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The key to raising secure children: Why parental sensitivity matters for fathers and mothers

kissing baby
Credit: Unsplash/CC0 Public Domain

Have you ever heard of children's attachment or attachment theory? If you are a parent, caregiver or an educator, chances are that it rings a bell. Children's attachment refers to a strong emotional bond that children develop toward people who care for them.

A lot of research in recent decades highlights the importance of positive attachment—what scientists call a "secure attachment."

Secure attachment acts like a superpower for children. When established, it can set the stage for , such as strong academic performance, learning, empathy, emotional regulation and well-being.

As a result, many and caregivers want their children to develop a secure attachment. But how can parents and caregivers achieve this?

In our recent study, a synthesis of 174 studies including more than 22,000 parents and children, we confirmed that when parents' behavior shows more sensitivity to children's needs, their child is far more likely to develop secure attachment.

Being present and attentive

As children grow, they face different situations where they need support from their parents. For example, infants may cry because they are hungry, be uncomfortable or feel scared because they heard a loud noise. Older children may scrape their knee falling off their bike or fear a monster in the closet.

Video about understanding children’s attachment needs from Circle of Security International.

A "sensitive" parent is someone who notices when their child needs attention and responds promptly in a way that comforts and reassures the child.

An "insensitive" parent may not notice that their child is in need, or may feel less interested in supporting them. This could happen for multiple reasons. Their attention may be drawn elsewhere: they may be preoccupied with work or personal issues or their phones; they may also have a history of being insensitively parented and lack the knowledge and skills to recognize and respond to their child's cues effectively.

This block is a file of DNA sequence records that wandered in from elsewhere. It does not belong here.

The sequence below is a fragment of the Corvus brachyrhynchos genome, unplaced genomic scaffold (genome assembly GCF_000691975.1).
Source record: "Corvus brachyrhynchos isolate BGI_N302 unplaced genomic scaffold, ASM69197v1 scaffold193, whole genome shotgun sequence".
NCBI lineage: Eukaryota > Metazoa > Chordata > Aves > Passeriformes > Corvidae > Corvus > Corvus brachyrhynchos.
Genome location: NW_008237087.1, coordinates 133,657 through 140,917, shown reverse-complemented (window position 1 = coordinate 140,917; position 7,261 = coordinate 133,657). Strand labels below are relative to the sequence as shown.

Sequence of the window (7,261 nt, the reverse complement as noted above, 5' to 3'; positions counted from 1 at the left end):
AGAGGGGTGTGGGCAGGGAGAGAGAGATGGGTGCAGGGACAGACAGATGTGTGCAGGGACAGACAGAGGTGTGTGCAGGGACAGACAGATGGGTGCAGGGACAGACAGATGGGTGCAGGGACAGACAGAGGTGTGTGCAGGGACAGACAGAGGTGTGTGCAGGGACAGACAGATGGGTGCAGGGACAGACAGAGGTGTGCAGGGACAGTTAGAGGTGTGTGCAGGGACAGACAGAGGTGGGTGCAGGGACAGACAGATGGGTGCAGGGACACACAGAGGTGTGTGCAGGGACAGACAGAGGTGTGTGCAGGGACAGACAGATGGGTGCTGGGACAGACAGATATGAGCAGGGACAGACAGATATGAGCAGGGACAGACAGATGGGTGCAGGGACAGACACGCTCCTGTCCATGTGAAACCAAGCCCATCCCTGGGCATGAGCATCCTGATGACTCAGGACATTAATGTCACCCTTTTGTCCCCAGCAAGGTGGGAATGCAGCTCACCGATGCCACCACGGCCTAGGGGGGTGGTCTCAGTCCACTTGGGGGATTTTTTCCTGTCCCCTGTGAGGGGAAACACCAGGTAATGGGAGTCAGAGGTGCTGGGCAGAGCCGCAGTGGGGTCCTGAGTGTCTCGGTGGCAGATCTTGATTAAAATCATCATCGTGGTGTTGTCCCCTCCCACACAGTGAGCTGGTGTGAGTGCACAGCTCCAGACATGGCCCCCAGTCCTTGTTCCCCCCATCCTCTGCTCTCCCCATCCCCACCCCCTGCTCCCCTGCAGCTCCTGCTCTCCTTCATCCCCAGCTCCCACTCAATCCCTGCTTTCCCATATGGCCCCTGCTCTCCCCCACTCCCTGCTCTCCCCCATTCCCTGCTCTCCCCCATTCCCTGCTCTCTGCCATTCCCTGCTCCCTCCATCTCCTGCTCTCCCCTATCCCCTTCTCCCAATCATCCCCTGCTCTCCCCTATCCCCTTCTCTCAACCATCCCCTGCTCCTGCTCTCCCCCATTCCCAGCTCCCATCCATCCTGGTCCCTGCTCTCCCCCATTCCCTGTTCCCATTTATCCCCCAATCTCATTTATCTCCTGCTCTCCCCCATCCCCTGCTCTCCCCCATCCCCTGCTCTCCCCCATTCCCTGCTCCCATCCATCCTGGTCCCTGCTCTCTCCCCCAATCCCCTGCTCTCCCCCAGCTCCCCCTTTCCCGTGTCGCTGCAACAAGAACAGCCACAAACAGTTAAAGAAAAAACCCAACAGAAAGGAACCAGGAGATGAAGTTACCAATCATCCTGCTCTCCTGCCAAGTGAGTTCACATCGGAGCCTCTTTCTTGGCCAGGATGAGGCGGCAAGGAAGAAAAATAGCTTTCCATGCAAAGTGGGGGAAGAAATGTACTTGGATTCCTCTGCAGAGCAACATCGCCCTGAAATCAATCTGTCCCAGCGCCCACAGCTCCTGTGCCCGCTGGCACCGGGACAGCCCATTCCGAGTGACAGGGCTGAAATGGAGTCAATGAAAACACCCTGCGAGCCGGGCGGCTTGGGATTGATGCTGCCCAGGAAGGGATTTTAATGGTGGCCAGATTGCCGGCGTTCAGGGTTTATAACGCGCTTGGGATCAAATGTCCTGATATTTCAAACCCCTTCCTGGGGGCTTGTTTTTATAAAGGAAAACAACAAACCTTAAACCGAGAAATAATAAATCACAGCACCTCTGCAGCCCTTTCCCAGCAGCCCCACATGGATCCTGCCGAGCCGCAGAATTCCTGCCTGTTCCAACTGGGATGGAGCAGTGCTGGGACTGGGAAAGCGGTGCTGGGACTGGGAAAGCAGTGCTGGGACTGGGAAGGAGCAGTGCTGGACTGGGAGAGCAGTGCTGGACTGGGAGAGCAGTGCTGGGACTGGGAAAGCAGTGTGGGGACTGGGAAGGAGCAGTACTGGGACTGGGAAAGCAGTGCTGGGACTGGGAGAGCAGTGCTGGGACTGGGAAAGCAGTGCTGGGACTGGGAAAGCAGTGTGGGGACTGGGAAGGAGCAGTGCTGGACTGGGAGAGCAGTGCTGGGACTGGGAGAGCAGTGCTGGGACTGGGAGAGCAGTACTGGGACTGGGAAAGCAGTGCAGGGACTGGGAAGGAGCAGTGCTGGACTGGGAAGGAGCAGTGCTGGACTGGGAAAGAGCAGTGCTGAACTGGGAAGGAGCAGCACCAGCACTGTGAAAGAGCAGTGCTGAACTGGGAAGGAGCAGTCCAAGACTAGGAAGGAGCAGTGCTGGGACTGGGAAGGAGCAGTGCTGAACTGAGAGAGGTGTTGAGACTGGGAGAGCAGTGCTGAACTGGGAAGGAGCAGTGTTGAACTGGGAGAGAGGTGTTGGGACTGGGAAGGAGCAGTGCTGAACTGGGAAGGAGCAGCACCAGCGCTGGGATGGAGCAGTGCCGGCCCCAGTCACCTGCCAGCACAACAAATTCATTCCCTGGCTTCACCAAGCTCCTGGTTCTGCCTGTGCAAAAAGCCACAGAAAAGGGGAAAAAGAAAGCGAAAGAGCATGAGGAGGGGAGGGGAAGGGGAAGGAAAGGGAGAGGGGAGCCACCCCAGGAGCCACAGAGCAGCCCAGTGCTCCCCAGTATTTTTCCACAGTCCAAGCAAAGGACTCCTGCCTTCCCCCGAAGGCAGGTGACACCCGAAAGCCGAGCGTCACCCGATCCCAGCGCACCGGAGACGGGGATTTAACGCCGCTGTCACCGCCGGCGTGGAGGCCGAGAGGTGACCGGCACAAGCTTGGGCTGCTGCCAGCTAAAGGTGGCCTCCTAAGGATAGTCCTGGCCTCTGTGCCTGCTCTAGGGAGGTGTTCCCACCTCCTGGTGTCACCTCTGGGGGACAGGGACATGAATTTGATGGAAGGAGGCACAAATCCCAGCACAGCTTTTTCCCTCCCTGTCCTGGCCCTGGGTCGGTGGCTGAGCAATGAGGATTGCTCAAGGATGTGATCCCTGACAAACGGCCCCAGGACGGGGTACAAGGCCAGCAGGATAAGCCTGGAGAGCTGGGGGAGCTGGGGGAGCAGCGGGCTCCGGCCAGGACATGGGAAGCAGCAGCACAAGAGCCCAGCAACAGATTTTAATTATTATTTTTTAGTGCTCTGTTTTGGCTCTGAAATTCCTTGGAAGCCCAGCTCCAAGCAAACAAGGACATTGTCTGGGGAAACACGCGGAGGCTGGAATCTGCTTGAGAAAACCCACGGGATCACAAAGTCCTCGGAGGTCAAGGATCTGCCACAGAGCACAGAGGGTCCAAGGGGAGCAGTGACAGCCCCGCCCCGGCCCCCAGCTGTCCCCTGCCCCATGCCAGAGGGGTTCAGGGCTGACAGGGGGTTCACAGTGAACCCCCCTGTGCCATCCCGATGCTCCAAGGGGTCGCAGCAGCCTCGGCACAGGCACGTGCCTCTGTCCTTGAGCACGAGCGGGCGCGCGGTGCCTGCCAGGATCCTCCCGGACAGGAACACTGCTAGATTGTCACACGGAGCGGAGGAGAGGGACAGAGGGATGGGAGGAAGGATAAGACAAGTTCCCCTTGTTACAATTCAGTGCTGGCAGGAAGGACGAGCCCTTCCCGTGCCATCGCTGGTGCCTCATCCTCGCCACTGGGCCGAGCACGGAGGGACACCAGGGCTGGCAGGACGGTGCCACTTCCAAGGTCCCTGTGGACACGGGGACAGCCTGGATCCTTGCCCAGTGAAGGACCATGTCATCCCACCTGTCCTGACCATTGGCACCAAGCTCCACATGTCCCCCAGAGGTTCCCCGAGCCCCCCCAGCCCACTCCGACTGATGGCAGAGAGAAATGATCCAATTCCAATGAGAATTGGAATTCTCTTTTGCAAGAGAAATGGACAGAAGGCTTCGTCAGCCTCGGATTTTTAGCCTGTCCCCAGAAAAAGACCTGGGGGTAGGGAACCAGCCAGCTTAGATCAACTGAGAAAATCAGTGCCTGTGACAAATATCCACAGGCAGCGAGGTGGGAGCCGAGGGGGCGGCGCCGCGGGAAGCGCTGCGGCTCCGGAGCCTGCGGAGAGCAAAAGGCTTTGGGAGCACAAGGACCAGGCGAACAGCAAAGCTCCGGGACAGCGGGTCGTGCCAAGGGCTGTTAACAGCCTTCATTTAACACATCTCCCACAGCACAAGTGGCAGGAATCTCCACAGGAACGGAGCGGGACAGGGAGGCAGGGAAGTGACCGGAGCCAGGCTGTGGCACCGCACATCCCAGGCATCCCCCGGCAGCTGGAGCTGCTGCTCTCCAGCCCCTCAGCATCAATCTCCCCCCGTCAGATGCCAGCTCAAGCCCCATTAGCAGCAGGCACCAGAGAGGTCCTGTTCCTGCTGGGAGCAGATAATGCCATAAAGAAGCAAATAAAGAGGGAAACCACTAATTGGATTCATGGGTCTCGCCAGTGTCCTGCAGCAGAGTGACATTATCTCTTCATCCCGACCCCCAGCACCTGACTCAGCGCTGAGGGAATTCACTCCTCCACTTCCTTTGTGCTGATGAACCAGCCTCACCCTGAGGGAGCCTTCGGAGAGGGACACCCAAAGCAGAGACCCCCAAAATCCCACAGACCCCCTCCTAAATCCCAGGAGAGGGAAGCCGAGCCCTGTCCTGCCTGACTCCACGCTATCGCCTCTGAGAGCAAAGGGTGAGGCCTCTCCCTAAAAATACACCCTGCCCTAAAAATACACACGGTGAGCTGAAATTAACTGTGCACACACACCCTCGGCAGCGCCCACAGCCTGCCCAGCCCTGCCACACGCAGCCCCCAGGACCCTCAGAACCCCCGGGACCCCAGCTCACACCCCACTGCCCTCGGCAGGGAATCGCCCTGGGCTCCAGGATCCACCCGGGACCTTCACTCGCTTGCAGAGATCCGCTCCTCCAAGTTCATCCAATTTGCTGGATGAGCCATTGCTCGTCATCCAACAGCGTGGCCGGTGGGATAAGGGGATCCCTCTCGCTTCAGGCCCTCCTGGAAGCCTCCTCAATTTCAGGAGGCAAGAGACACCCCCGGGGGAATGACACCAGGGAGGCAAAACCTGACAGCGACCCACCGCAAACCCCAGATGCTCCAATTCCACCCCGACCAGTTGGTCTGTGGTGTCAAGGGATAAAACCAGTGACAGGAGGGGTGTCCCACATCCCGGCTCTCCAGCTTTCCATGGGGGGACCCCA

Being sensitive fosters trust and security

Our study, published in Psychological Bulletin, highlights how sensitive and responsive parenting behaviors are key ingredients to achieving secure attachment.

Importantly, this link was present for children of all ages, as well as for girls and boys.

This study tells us that sensitive behaviors show children that they can rely on their parent in moments of need and trust them to help, which fosters secure attachment.

Children's sense of secure attachment with their parents or first caregivers is also the foundation for relationships with many other caregivers as children grow up, such as grandparents and educators. By having a caregiver who responds to their needs, children learn that when things get hard, they can rely on others for support and comfort.

Video about the importance of back-and-forth or ‘serve and return’ interactions with children from Alberta Family Wellness.